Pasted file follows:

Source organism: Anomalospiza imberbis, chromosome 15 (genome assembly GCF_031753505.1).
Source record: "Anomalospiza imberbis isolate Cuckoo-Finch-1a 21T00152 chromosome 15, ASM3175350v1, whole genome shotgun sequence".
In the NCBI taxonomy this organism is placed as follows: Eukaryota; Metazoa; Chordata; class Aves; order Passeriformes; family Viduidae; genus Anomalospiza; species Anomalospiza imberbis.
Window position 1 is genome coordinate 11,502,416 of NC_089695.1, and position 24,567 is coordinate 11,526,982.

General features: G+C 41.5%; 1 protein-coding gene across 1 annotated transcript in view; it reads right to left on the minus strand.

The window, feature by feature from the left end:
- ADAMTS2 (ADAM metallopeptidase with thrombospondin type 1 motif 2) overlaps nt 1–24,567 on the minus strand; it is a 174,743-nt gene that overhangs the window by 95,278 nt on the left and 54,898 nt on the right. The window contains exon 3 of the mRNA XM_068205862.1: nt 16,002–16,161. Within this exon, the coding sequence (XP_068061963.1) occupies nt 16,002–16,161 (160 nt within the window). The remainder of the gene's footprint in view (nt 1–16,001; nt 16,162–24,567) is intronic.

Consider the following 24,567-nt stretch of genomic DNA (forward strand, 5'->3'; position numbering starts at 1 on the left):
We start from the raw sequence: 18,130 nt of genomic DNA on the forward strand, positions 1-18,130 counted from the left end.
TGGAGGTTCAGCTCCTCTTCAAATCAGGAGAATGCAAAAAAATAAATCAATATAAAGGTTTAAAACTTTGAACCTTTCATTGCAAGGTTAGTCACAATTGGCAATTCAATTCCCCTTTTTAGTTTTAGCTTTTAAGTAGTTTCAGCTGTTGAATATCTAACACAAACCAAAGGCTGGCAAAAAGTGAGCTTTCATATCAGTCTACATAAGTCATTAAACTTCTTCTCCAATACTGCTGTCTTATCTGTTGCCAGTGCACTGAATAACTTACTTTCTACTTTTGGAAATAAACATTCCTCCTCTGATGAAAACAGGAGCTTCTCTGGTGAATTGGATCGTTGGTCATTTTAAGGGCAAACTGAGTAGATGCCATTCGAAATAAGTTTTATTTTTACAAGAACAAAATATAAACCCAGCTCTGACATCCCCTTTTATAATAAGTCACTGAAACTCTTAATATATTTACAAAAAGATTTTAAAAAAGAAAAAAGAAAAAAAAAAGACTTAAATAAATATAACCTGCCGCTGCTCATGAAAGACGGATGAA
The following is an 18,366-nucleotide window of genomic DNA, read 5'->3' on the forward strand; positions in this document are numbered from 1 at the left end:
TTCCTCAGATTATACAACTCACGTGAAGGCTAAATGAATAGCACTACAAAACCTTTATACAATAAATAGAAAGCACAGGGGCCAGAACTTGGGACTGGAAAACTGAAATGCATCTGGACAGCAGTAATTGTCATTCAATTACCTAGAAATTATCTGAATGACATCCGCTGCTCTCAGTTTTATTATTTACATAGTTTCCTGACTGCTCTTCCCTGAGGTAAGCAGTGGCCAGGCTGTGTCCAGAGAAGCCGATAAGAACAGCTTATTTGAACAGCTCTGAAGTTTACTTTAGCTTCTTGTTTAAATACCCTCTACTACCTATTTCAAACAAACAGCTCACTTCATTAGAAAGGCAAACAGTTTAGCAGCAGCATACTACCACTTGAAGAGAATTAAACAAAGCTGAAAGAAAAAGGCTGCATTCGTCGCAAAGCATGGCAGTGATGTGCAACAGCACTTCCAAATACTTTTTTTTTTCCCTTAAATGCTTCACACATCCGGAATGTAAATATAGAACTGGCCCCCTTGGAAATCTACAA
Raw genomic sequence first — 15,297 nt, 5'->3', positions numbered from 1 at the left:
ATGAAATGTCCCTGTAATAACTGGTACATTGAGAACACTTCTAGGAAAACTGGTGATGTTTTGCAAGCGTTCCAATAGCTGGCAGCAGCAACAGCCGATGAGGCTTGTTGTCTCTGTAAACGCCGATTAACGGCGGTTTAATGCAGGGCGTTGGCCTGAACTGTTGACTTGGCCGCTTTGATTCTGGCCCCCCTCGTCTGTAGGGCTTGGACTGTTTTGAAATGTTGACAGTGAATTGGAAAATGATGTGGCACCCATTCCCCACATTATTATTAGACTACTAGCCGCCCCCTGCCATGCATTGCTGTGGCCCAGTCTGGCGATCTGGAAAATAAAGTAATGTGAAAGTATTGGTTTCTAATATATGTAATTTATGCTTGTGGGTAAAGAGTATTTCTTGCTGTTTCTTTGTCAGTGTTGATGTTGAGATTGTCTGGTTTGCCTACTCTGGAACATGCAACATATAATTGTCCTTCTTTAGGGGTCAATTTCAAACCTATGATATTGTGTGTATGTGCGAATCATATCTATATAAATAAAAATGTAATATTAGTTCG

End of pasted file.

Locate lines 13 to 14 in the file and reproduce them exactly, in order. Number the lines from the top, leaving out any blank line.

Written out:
Raw genomic sequence first — 15,297 nt, 5'->3', positions numbered from 1 at the left:
ATGAAATGTCCCTGTAATAACTGGTACATTGAGAACACTTCTAGGAAAACTGGTGATGTTTTGCAAGCGTTCCAATAGCTGGCAGCAGCAACAGCCGATGAGGCTTGTTGTCTCTGTAAACGCCGATTAACGGCGGTTTAATGCAGGGCGTTGGCCTGAACTGTTGACTTGGCCGCTTTGATTCTGGCCCCCCTCGTCTGTAGGGCTTGGACTGTTTTGAAATGTTGACAGTGAATTGGAAAATGATGTGGCACCCATTCCCCACATTATTATTAGACTACTAGCCGCCCCCTGCCATGCATTGCTGTGGCCCAGTCTGGCGATCTGGAAAATAAAGTAATGTGAAAGTATTGGTTTCTAATATATGTAATTTATGCTTGTGGGTAAAGAGTATTTCTTGCTGTTTCTTTGTCAGTGTTGATGTTGAGATTGTCTGGTTTGCCTACTCTGGAACATGCAACATATAATTGTCCTTCTTTAGGGGTCAATTTCAAACCTATGATATTGTGTGTATGTGCGAATCATATCTATATAAATAAAAATGTAATATTAGTTCG